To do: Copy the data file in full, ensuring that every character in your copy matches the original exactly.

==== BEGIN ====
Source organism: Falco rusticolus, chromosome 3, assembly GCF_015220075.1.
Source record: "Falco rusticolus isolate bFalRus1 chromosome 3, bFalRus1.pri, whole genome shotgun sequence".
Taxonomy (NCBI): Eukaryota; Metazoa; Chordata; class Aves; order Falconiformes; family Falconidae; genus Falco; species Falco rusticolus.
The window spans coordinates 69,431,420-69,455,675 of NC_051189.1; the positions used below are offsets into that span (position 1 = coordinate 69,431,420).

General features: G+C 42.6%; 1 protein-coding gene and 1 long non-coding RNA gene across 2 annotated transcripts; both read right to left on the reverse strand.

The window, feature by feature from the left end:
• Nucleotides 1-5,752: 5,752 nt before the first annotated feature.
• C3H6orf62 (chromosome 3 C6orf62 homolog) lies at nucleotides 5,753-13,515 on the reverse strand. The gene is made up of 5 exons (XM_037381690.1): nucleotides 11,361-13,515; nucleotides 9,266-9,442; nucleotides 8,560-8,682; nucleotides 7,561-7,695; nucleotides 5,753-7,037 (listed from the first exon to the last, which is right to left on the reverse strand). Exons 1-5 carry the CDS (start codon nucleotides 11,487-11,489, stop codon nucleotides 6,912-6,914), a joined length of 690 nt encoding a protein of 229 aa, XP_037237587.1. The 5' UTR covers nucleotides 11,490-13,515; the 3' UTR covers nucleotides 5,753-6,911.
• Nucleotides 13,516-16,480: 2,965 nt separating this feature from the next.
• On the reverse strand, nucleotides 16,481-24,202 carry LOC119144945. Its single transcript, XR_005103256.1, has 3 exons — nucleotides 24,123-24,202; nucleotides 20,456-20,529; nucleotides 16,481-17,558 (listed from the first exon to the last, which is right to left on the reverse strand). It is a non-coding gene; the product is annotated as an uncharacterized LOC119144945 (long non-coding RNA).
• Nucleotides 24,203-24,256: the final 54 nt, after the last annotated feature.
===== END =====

Source organism: Falco rusticolus, chromosome 3, assembly GCF_015220075.1.
Source record: "Falco rusticolus isolate bFalRus1 chromosome 3, bFalRus1.pri, whole genome shotgun sequence".
Taxonomy (NCBI): Eukaryota; Metazoa; Chordata; class Aves; order Falconiformes; family Falconidae; genus Falco; species Falco rusticolus.
The window spans coordinates 69,431,420-69,455,675 of NC_051189.1; the positions used below are offsets into that span (position 1 = coordinate 69,431,420).

General features: G+C 42.6%; 1 protein-coding gene and 1 long non-coding RNA gene across 2 annotated transcripts; both read right to left on the reverse strand.

The window, feature by feature from the left end:
• Nucleotides 1-5,752: 5,752 nt before the first annotated feature.
• C3H6orf62 (chromosome 3 C6orf62 homolog) lies at nucleotides 5,753-13,515 on the reverse strand. The gene is made up of 5 exons (XM_037381690.1): nucleotides 11,361-13,515; nucleotides 9,266-9,442; nucleotides 8,560-8,682; nucleotides 7,561-7,695; nucleotides 5,753-7,037 (listed from the first exon to the last, which is right to left on the reverse strand). Exons 1-5 carry the CDS (start codon nucleotides 11,487-11,489, stop codon nucleotides 6,912-6,914), a joined length of 690 nt encoding a protein of 229 aa, XP_037237587.1. The 5' UTR covers nucleotides 11,490-13,515; the 3' UTR covers nucleotides 5,753-6,911.
• Nucleotides 13,516-16,480: 2,965 nt separating this feature from the next.
• On the reverse strand, nucleotides 16,481-24,202 carry LOC119144945. Its single transcript, XR_005103256.1, has 3 exons — nucleotides 24,123-24,202; nucleotides 20,456-20,529; nucleotides 16,481-17,558 (listed from the first exon to the last, which is right to left on the reverse strand). It is a non-coding gene; the product is annotated as an uncharacterized LOC119144945 (long non-coding RNA).
• Nucleotides 24,203-24,256: the final 54 nt, after the last annotated feature.